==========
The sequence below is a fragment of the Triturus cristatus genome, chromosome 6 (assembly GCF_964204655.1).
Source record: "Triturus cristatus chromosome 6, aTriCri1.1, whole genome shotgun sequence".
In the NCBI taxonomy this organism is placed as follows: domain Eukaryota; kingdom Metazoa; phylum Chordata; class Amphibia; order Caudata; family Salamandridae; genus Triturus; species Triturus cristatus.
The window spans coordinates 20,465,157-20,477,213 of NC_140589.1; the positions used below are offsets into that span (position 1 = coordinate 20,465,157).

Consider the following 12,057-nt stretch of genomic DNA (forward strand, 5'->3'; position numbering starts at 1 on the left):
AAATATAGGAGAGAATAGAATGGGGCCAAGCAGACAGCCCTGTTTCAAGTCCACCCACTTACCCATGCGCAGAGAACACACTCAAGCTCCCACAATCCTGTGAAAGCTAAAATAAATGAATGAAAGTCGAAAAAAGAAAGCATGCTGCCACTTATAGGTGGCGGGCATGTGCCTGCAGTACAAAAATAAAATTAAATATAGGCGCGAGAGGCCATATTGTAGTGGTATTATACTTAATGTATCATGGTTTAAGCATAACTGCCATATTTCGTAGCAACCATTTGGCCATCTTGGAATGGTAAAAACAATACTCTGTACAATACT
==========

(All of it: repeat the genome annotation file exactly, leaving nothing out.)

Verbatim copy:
The sequence below is a fragment of the Triturus cristatus genome, chromosome 6 (assembly GCF_964204655.1).
Source record: "Triturus cristatus chromosome 6, aTriCri1.1, whole genome shotgun sequence".
In the NCBI taxonomy this organism is placed as follows: domain Eukaryota; kingdom Metazoa; phylum Chordata; class Amphibia; order Caudata; family Salamandridae; genus Triturus; species Triturus cristatus.
The window spans coordinates 20,465,157-20,477,213 of NC_140589.1; the positions used below are offsets into that span (position 1 = coordinate 20,465,157).

Consider the following 12,057-nt stretch of genomic DNA (forward strand, 5'->3'; position numbering starts at 1 on the left):
AAATATAGGAGAGAATAGAATGGGGCCAAGCAGACAGCCCTGTTTCAAGTCCACCCACTTACCCATGCGCAGAGAACACACTCAAGCTCCCACAATCCTGTGAAAGCTAAAATAAATGAATGAAAGTCGAAAAAAGAAAGCATGCTGCCACTTATAGGTGGCGGGCATGTGCCTGCAGTACAAAAATAAAATTAAATATAGGCGCGAGAGGCCATATTGTAGTGGTATTATACTTAATGTATCATGGTTTAAGCATAACTGCCATATTTCGTAGCAACCATTTGGCCATCTTGGAATGGTAAAAACAATACTCTGTACAATACT